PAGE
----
The results have a variety of real-life implications, Way said.
For example, acetaminophen is the recommended treatment by the CDC for initial COVID-19 symptoms.
“Perhaps someone with mild COVID-19 symptoms may not think it is as risky to leave their house and meet with people if they’re taking acetaminophen,” Way said.
Even everyday activities like driving presents people with constant decisions involving risk perception and assessment that could be altered by use of the painkiller.
“We really need more research on the effects of acetaminophen and other over-the-counter drugs on the choices and risks we take,” he said.
Acetaminophen (i.e., paracetamol; the active ingredient in Tylenol) has long been known to be an analgesic and antipyretic. However, a growing body of work is finding that the effects of acetaminophen extend beyond physical pain and fevers to psychological processes.
It is therefore natural to ask whether acetaminophen might affect people’s social behavior. This is important because acetaminophen is the most commonly used pain medication in the United States with 23% of the population taking it each week1. If acetaminophen impacts social behavior, there could be broad implications from the personal to the societal level.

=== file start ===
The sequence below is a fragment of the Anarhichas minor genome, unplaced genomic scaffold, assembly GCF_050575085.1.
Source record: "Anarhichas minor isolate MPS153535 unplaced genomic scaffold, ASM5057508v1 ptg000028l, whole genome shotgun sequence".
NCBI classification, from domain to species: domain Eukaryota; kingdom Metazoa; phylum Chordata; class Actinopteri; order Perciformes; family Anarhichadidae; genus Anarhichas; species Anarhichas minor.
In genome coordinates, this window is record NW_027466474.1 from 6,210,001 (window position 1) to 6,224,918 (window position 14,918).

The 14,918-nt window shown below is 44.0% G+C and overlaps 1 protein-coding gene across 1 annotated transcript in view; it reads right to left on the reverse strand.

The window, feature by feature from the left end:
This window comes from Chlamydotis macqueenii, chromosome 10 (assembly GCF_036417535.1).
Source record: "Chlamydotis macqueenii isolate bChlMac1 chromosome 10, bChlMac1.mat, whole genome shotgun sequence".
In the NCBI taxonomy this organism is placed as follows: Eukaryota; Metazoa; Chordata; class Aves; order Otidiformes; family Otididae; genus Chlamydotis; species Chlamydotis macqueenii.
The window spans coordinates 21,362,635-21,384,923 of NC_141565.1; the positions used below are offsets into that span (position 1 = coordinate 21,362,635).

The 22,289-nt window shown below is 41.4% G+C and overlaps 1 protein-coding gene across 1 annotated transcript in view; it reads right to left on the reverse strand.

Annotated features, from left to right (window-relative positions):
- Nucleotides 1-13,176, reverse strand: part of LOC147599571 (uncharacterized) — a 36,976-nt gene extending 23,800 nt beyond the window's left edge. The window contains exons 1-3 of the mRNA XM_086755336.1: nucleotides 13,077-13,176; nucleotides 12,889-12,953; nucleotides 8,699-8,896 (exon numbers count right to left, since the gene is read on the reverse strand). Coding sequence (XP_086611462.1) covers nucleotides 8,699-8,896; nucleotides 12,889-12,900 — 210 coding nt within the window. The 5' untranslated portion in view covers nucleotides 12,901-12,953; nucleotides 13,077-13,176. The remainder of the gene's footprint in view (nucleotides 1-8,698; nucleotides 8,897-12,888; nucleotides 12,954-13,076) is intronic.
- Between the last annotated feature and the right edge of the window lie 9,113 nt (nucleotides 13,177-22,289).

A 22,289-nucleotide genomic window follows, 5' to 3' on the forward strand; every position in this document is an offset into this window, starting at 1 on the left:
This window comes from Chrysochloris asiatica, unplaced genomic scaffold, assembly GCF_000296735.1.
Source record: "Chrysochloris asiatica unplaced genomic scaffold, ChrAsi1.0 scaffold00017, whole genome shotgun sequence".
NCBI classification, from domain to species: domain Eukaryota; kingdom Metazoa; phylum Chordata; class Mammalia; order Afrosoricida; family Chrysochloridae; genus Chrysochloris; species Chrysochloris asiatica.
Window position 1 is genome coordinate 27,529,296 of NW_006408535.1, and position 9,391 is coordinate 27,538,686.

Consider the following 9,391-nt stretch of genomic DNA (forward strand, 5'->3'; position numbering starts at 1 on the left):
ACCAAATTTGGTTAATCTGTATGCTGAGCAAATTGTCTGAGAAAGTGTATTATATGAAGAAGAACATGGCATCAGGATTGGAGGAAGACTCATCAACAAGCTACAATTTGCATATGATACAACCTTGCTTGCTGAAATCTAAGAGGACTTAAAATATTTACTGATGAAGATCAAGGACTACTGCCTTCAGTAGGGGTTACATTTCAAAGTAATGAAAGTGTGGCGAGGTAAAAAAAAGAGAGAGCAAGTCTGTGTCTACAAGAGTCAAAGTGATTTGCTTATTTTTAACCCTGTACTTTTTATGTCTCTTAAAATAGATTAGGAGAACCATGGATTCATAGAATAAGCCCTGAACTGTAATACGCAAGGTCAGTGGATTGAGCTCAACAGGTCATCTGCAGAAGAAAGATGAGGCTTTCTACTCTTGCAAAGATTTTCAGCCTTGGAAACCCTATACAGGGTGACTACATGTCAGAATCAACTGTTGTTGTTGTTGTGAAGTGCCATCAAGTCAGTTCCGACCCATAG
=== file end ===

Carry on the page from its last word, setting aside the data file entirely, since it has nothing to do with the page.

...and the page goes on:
Trust is commonly studied in behavioral economics because it is a critical component of social relationships2, and is vital for the functioning of the institutions that form the backbone of large-scale integrated societies such as governments, businesses, and religions3,4.
Acetaminophen is of interest because it has recently been found to influence social and affective processes, on which these behaviors are thought to rely. For example, acetaminophen reduced self-reported hurt feelings and neural responses associated with experiences of social pain5,6.